When is wound cleansing necessary and what solution should be used?


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Abstract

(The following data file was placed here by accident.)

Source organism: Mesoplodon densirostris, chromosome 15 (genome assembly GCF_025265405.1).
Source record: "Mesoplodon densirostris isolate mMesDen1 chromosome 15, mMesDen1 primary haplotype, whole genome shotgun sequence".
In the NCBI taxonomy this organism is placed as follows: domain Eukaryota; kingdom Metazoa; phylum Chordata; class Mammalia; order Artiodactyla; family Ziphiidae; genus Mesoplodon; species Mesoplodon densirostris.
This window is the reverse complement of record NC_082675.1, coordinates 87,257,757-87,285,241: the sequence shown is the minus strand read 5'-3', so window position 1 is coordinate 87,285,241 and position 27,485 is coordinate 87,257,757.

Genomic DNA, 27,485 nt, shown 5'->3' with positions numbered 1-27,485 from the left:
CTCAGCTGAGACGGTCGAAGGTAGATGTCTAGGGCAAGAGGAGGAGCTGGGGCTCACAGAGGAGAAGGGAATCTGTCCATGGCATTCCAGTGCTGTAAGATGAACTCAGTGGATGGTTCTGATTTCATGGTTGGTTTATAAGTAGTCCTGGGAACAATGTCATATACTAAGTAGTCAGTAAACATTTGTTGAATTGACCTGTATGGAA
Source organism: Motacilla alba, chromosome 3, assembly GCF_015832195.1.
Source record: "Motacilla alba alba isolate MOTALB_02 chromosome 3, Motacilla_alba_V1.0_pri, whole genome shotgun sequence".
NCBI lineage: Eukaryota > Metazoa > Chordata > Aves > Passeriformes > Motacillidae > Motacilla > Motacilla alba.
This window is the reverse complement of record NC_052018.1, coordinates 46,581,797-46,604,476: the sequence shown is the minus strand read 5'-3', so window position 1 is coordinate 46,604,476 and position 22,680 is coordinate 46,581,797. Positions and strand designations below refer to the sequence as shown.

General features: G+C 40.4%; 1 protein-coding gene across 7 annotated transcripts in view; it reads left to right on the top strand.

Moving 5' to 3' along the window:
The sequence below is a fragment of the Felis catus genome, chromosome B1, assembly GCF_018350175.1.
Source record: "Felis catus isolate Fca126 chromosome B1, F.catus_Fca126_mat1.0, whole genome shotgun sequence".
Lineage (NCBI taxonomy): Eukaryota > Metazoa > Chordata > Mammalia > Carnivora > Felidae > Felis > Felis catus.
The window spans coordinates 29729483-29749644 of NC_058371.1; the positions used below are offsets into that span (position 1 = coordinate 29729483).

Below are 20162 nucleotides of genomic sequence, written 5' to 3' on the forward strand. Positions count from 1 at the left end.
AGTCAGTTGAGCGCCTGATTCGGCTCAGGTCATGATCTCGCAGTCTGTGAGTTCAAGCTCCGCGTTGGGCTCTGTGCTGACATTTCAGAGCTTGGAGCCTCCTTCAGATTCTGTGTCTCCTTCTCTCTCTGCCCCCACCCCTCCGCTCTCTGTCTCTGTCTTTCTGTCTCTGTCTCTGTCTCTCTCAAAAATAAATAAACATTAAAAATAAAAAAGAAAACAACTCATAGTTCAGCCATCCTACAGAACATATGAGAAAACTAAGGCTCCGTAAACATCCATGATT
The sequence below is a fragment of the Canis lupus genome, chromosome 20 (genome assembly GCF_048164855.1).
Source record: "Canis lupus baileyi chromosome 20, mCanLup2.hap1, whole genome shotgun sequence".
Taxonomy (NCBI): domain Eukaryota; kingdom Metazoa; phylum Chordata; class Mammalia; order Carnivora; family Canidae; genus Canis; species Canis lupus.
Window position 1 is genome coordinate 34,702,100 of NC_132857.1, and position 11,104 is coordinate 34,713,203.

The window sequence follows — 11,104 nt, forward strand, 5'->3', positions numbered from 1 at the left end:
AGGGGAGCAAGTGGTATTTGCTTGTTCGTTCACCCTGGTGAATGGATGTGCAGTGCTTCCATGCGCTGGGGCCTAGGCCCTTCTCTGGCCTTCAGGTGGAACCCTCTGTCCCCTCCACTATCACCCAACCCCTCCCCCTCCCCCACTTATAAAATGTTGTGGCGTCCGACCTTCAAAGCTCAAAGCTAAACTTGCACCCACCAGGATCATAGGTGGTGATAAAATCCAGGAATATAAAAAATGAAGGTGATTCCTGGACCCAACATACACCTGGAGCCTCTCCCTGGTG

This article has been double-blind peer reviewedIn this article…• Circumstances in which wound cleansing is appropriate• How to select a wound cleansing solution• When to use topical antiseptic solutionsAuthorAnnemarie Brown is lecturer in nursing, University of Essex.Routinely cleansing wounds at every dressing change can do more harm than good, as scrubbing the granulating wound bed with gauze swabs may disrupt fragile tissue growth and damage new capillaries. The body may perceive this as a new injury and re-launch an inflammatory response, which will only delay the healing process. Cleansing wounds is, therefore, not recommended unless the wound shows signs of infection, presents with slough or is visibly contaminated with faecal material or debris. This article explains the circumstances in which it is appropriate to cleanse a wound, when it is appropriate to use tap water and when a sterile solution is recommended. It also discusses the re-emergence of antiseptic solutions - which are becoming more popular, particularly for infected or heavily contaminated wounds - and offers guidance on when to consider using them to cleanse wounds.CitationBrown A (2018) When is wound cleansing necessary and what solution should be used? Nursing Times; 114: 9, 40-43.Key pointsWounds are often cleansed without proper consideration of whether this is necessaryWound cleansing can interrupt the healing process by damaging new tissue or reducing the temperature of the wound bedPotable tap water is as safe and effective as normal saline for wound cleansing, although saline should be used on post-operative woundsAntiseptic solutions are increasingly used to cleanse wounds showing signs of critical colonisation and when the presence of a biofilm is suspected

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